Žižek claimed that the refugees’ dream, represented by “Norway,” doesn’t exist, whereas one critic contended it is our duty to create it. Particularly problematic is his use of phrases like “our way of life,” “Western values,” and figures like “the typical left-liberal.” The most important thing that is missing in Žižek’s text is an analysis of the potential of refugee and migrant struggles.
In his response to the criticism, Žižek begins by complaining about the shift from what he calls “radical emancipatory movements” like Syriza and Podemos to “the ‘humanitarian’ topic of the refugees.” This, we are informed, is not a good thing because the refugee and migrant struggles are actually nothing but “the liberal-cultural topic of tolerance” replacing the more genuine “class struggle.”
Why this is the case remains unclear. Rather, we are told that
[t]he more Western Europe will be open to [immigrants], the more it will be made to feel guilty that it did not accept even more of them. There will never be enough of them. And with those who are here, the more tolerance one displays towards their way of life, the more one will be made guilty for not practicing enough tolerance.
There are several problems in this statement, especially the idea of a “we” of “Western Europe” contrasted against an image of a “way of life” somehow shared by all refugees and migrants. Before turning to that problem, however, it is useful to examine one of Žižek’s favorite tropes: the “typical left-liberal,” which sits at the heart of his critique.
Žižek’s “typical left-liberal” — a figure reiterated and criticized through much of his writing — is someone who holds tolerant, multicultural views, but whose antiracism is actually a form of subtle racism. In the piece in question the “left-liberal” humanist is a person who is afraid of criticizing Islam and who, according to Žižek, unjustly accuses those who do so of being Islamophobic.
But who is this “left-liberal” Žižek has spent so much time criticizing? On closer inspection, this figure does not actually represent any position on the left. Currently there is not a problem of too much tolerance on the left. This is a straw man. If anything, the left faces the problem of nationalism (or national imaginary) together with an inability to adequately critique Western values. Žižek’s text demonstrates these problems.
His critique therefore completely misses the heart of the discussion: how to thoughtfully criticize fundamentalist religious views as well as “the West” and “Western values.” He does neither of these. Instead, Žižek places this misrepresented figure of the “left-liberal” on the one side, while countering in with an even more problematic and essentially racist stereotyped figure of the refugee/migrant:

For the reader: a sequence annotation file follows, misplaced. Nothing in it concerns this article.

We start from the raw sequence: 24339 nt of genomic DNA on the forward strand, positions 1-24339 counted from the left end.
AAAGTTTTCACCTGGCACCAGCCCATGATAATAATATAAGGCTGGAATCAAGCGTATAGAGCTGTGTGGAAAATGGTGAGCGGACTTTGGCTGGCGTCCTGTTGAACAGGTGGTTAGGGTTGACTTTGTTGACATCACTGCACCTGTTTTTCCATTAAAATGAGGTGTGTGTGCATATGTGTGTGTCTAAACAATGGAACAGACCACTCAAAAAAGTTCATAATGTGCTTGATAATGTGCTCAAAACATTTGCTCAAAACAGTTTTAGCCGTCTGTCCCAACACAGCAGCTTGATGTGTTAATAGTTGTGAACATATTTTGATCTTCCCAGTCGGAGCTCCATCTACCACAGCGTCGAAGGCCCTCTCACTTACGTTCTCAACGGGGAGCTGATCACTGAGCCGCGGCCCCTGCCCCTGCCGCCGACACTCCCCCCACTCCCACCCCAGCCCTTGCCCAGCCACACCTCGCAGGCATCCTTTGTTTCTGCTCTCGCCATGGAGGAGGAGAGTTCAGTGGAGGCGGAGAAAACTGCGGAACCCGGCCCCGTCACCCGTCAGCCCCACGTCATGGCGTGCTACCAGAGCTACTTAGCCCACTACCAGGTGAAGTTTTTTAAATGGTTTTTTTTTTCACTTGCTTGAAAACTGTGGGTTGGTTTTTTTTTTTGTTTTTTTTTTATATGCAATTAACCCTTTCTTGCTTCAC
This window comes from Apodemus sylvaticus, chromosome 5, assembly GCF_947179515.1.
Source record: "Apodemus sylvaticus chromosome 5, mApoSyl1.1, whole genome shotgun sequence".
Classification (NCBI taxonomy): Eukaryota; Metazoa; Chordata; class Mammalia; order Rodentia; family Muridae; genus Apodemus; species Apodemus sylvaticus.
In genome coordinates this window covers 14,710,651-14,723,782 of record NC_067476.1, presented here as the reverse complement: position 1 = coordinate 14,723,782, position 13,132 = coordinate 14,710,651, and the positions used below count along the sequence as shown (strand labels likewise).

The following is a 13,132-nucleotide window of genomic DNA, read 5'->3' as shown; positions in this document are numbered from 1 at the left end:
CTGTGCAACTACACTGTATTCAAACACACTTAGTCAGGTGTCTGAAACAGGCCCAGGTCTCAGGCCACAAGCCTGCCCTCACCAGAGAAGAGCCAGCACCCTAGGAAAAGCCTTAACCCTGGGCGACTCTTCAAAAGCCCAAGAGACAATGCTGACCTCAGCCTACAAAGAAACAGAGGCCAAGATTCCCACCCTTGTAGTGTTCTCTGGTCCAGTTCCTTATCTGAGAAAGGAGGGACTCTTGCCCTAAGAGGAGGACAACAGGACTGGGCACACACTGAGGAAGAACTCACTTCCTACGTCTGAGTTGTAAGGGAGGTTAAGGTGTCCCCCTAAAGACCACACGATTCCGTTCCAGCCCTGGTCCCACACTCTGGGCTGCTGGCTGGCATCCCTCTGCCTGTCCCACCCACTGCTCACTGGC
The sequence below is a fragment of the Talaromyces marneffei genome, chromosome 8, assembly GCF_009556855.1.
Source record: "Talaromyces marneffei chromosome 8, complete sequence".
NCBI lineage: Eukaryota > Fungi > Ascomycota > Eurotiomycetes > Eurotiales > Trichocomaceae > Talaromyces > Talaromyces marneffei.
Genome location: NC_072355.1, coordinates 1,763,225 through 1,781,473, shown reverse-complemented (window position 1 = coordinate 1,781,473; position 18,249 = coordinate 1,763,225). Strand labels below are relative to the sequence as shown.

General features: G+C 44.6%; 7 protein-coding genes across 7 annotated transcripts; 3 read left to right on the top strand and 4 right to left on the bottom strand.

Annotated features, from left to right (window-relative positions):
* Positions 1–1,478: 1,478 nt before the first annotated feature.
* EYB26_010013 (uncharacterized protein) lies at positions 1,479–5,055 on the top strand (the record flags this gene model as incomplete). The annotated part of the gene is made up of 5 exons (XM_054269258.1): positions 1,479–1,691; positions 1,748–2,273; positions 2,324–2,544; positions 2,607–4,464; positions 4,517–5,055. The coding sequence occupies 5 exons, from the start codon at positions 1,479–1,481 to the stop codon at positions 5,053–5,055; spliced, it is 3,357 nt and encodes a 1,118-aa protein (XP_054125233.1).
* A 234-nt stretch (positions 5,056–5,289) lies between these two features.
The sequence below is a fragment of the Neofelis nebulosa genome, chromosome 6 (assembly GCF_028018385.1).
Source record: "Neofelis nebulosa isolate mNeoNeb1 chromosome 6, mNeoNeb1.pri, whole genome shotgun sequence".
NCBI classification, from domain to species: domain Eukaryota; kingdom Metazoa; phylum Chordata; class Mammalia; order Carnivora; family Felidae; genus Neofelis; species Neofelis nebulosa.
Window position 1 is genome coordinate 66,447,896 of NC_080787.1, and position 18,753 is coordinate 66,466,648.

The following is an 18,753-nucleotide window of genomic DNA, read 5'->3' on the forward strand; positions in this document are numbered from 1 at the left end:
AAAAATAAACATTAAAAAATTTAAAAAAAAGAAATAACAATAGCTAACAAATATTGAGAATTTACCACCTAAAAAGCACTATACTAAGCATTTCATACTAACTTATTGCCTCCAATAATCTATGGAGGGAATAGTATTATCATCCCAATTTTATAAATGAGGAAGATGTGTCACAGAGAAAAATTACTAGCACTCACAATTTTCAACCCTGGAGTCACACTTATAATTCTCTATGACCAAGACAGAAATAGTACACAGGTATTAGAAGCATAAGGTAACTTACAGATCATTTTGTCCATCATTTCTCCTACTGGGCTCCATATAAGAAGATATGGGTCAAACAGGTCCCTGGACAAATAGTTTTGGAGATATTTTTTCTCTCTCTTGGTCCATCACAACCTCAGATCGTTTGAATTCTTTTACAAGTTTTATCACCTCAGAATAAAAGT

Many of the refugees want to have a cake and eat it. They basically expect the best of the Western welfare-state while retaining their specific way of life, though in some of its key features their way of life is incompatible with the ideological foundations of the Western welfare-state.
Now, compare this to a recent statement made by Marine Le Pen, the leader of the right-wing Front National in France:
Without a policy restricting immigration it becomes difficult, if not impossible, to fight against communalism and the rise of ways of life at odds with…values of the French Republic.
Žižek’s rhetoric is remarkably similar to that of the European far-right. Representatives of Front National, the Danish Peoples Party or UKIP couldn’t have been more precise on the fundamental views of nationalism within Europe today. Žižek completely capitulates to this nationalism, showing the dangers of utilizing the language of your enemy.
Essentially, Žižek accepts the dominant idea — one shared by institutional Europe and the extreme right — that refugees and migrants pose a problem, threat, or some kind of crisis for “us” and “our egalitarianism and personal freedoms.” In doing so he reiterates a common nationalist argument, which can be found both in an institutional form promoted by national governments and in a radical right form: they and their way of life are incompatible with “us” and “our way of life.”
The problem here is not the degree of tolerance or exclusion as Žižek suggests, but rather the opposition itself, which is intrinsically false. In his critique of the (mis)figure of the humanist “left-liberal,” Žižek falls back on the illusion of a totalizing European or Western “we.” A “we” that is superior to the “way of life” of refugees and migrants, because “our” values are universal.
Naturally, this poses a problem, or rather a “refugee crisis” that “we” need to solve. Instead of criticizing this “we,” Žižek reproduces the mainstream media’s image of refugees as a kind of impersonal stream of humans posing nothing but a problem or even a crisis. This, Žižek says, calls for “militarization.” Perhaps fortunately, he doesn’t elaborate on this topic any further.